Renowned as Fisheries Management Area (FMA) 718, the fishing activities in the Arafura Sea are constantly rising. Approximately 2.6 million tons of fish resources, with an allowed catch of 2.1 million tons, will be harvested in the area in the future, as according data from the Ministry of Marine Affairs and Fisheries.
The Arafura Sea has approximately 1,732 fishing vessels larger than 30 GT and 21,048 vessels smaller than 30 GT, and fishing operations harvested approximately 267,832 tons of fish in 2020. However, this value is less than the 1.1 million tons per year output target.
The capture fisheries in FMA 718, employ around 87,840 fishermen and fishing vessel crews who directly involved in fish capture activities. Sadly, the spike in the proportion of fishery crews involved in Arafura Sea fishing industry has not been supplemented by labor inspection measures. As a direct consequence, the Arafura Sea becomes a major hub for violations that jeopardize the rights of fishery crews. The Ministry of Marine Affairs and Fisheries, on the other hand, is developing a contract fishing system in the hopes of providing investment certainty to both government and corporate actors.
Since the measurement for protecting fishing crews has not been holistically regulated, the above premise will amount to a breach. Nowadays, the job and governance of protecting fishery crew rights is divided between the Ministries of Manpower and Marine Affairs and Fisheries.
Moh Abdi Suhufan, National Coordinator of Destructive Fishing Watch (DFW) Indonesia, stated that numbers of grievance from fishing crews have been discovered and reported to the Indonesian government. “At the moment, there are 26 claims of practice violations filed by 76 fishing crews that had terrible experiences during their fishing operations,” Abdi stated.
About 12 of the 26 complaints took place in the Arafura Sea with a considerable number of victims. insurance, compensation, fraud, misconduct, and repatriation aid are among the violations in the Fisheries Management Area 718. “The report on fisheries management protection measures was not fully available for the fishing vessel crews,” Abdi said.
Despite the fact that the Ministry of Marine Affairs and Fisheries issued Regulation No. 33/2021 regarding the Management of Fishing Vessel Crews, Abdi claims that the regulation does not sufficiently govern and deal with the crew protection issue.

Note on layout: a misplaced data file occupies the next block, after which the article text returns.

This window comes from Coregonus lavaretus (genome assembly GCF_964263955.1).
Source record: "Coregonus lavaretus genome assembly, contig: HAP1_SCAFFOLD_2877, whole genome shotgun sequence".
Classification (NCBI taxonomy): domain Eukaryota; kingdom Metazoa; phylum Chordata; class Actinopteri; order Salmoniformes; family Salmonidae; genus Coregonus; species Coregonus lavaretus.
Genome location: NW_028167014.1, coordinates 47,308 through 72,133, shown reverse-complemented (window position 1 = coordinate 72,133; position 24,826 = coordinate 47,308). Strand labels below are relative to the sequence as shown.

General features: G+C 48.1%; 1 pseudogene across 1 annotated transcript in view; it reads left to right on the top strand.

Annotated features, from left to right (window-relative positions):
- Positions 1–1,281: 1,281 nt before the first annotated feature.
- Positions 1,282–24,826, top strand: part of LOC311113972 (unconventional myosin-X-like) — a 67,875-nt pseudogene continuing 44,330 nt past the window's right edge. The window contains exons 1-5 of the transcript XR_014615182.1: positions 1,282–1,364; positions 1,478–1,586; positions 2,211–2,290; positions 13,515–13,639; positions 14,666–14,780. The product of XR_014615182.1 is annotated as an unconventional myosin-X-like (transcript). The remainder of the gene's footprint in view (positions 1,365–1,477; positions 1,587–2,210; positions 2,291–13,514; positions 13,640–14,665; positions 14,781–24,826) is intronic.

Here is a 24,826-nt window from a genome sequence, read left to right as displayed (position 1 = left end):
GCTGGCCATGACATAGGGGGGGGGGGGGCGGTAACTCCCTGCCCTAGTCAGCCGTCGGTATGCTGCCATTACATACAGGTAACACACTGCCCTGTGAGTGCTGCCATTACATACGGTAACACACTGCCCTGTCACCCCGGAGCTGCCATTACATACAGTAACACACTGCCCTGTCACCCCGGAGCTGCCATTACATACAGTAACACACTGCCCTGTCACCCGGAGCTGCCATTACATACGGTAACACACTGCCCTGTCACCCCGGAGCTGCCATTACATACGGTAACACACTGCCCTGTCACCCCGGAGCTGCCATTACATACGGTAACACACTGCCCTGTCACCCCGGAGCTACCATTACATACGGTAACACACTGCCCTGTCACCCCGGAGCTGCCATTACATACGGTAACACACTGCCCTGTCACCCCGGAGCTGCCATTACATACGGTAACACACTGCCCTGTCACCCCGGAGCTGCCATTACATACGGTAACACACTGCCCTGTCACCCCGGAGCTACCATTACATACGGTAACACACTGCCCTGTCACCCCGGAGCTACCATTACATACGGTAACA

“One aspect that the regulation does not address is the conduct of inspections of fishing vessel crews, which is the responsibility of the Ministry of Manpower,” Abdi explained. Nevertheless, the Ministry of Manpower has yet to establish a regulation supervising the fishing crew members. .
Abdi suggested that the Ministry of Marine Affairs and Fisheries and the Ministry of Manpower discuss openly and concur on further collaborative inspections of fishing vessel crews. “There must be proper inspection measures in place to prevent exploitation of fishery crews, particularly those who labor on local vessels,” Abdi added.
Imam Trihatmadja, a DFW Indonesia researcher, remarked that the prevalence of labor law violations so far demonstrated that fishing business operators had not fully complied with the rules of Law No. 13/2003. The Indonesian government, on the other hand, adopted Law No. 11/2020 in order to boost investment and job creation in 2020.
The Ministry of Manpower is not explicitly mandated to oversee the process for supervision and inspection with fishing vessel crews, according to Regulation No.11/2020 regarding Job Creation and its derivative rules, according to Imam. Therefore, the issue of supervising fishing crews has been a source of consternation because it is unclear mandated to what ministry.
“So far, we have reported violations to the Ministry of Marine Affairs and Fisheries because the fishing business license is issued by the Ministry, but the authority for labor inspection should be carried out by the Ministry of Manpower,” Imam conluded.